"What do you need from me to get started?"
I get it. When writing content isn't your sole role and livelihood, it's hard to know what good content is or how to make it. It's not your focus.
Unfortunately, that means you either:
A) Don't know how to hire a good writer
B) Don't know what a writer needs to succeed
C) Don't really know what quality content looks like, so even when you have a good writer, you have the wrong expectations for the content and let them go.
(C often happens when you view blogs as solely SEO pieces needing tons of traffic to be successful, or you see your blog as a sales driver and want to mention your product throughout)
I've already covered A in a post on how to hire a truly good freelance content writer, and I'll likely cover that again with some useful methodologies soon. For this article, we're tackling B-- creating an effective content brief that'll give your freelance content writers everything they need to write successful, lead generating content.
Before you can create a brief, you have to create a few resources
It sounds like extra work (ew), but creating these resources and processes actually saves you time (and money) (and frustration) (and energy).
If you want to keep spending hours of your time looking for really good writers that you don't have to coach, or give much direction to... be my guest.
But even the best writers need resources.
If, instead, you want to find a writer, and give them every tool they need to succeed, you need a few additional resources.
Give your writers the following:
A content library
An example article
A content library
This is a repository of ebooks, video recordings with clients and subject matter experts (SMEs), previously published studies or original research you've done.
Basically, it's all of the content you've created in the past, as well as insights from your in-house experts.
It's very likely that, on your blog, you're only speaking on a few topics. Honestly, if that's not the case, it should be.
Because you're only speaking on a few topics, you can create a few videos of your internal experts speaking on these topics. Just... do a few interviews, using your content schedule as a guide on questions, and have them speak on the subjects.
Having videos and transcripts your writers can dig into gives them the most valuable resource they can get-- your expertise, first hand.
Would you rather them Google the info?
This way, you're the real expert, and they can show this. Bonus that you don't have to do interviews again and again if you have enough videos (just make sure you have transcripts too so they can easily search for the info they need).
Do I really need to explain why they need this?
Really, if you haven't figured out what voice you want to use, and how you want to be perceived by your audience, go back to the drawing board.
A simple slideshow will do.
You should already have something like this for your full-time, in-house hires, anyway.
An example article
Just give them an example of one of your best articles. An article that has the right voice and tone, length, paragraph spacing...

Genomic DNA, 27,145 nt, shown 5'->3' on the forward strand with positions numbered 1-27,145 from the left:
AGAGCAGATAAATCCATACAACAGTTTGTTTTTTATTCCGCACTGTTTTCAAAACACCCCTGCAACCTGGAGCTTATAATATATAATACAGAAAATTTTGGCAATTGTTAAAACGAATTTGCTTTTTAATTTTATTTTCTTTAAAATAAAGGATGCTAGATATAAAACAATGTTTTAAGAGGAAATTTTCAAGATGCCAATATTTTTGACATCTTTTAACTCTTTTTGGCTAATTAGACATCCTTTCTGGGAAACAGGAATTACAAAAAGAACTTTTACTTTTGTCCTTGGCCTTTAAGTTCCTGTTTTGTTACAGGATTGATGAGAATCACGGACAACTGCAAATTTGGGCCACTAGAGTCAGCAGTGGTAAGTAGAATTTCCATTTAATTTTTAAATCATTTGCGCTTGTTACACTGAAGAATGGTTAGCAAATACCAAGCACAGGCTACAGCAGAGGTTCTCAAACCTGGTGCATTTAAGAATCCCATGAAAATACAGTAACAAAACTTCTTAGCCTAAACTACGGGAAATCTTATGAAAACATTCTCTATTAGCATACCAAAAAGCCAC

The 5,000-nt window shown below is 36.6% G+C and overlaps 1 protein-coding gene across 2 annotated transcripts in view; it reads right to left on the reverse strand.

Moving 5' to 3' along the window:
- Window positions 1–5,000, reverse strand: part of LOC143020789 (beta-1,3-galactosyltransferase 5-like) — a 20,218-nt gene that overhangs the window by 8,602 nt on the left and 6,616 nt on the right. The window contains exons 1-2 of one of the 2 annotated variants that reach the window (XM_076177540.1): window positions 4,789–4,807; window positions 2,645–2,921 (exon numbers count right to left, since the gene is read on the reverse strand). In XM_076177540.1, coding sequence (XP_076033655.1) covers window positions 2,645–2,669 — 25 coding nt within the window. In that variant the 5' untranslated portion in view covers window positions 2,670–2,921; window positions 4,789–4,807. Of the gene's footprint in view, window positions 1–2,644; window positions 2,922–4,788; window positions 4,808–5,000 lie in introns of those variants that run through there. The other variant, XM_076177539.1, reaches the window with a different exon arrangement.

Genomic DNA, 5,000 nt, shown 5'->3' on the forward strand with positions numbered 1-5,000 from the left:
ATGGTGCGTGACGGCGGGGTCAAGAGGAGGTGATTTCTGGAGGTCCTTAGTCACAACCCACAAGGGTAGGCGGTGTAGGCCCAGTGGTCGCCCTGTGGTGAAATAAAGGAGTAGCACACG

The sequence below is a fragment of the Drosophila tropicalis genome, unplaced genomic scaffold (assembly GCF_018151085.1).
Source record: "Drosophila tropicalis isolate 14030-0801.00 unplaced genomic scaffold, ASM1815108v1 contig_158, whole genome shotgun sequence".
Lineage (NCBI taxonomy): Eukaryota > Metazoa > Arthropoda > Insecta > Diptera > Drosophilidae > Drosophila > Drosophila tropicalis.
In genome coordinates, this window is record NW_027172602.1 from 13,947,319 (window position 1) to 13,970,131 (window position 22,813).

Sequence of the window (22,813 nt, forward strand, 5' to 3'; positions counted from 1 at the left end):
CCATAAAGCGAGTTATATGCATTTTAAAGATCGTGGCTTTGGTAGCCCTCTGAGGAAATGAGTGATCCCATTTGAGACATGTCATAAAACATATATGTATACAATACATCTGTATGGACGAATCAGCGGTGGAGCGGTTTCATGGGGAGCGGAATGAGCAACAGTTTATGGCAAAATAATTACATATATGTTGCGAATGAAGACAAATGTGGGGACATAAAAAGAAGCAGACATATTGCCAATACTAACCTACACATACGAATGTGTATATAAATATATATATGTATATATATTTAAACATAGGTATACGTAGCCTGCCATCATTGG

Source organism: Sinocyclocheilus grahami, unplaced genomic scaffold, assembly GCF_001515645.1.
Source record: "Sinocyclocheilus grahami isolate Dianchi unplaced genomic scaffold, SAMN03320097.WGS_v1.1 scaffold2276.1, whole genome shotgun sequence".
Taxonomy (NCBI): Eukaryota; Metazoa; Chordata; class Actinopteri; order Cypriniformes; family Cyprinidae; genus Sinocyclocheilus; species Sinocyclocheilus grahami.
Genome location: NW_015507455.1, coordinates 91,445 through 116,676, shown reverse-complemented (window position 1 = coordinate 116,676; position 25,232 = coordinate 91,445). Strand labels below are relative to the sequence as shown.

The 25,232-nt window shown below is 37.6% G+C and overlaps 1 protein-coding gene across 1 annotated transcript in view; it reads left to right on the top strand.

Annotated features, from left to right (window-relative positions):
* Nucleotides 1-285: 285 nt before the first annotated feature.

It should be the embodiment of all things perfect in your content mind.
If you don't have one on your own site, then perhaps you've read an article that has made you a follower of the writer or brand... or has made you convert into a customer... or just gives you the warm fuzzies.
Providing your writer with this shows that you have expectations, and what those expectations are.
Can't tell you how many times I haven't had this, and my point of contact had something different in mind. We just weren't aligned.
Oh, and for those that don't really know what good content looks like... you still have to show your expectations for the content somehow. My suggestion is to spend some time reading a few articles in your space to figure out what you want. Or, at least what you don't want.
This one isn't necessarily required, but it's a good to have. In the very least, you should tell your writers who they're targeting "content marketing managers", "freelance writers"... or even specific companies you're hoping to bring on as customers.
You get brownie points if you have actual audience research and insights such as:
videos with customers
intake forms ("where did you hear about us?")
It's soooo hard to write on a product that you don't know how it works or how people use it. Having even a video that walks you through features is super handy-dandy.
This is a list of all the articles you've published in the past, the publish date, link to the article, and the focus keyword used for the article.
This also isn't a requirement, but it's really for everyone's benefit.
For the writer, this makes internal linking extra easy. If they're writing for you regularly, they should be able to use the list to find articles to link to while writing.
You wouldn't believe how many times a company gives me a couple of articles to link to, but while writing I know I've written another article for them that I can link to as well.
For you, it's a great way to make sure you don't cannibalize your content.
Now onto the content brief template-- what should it have?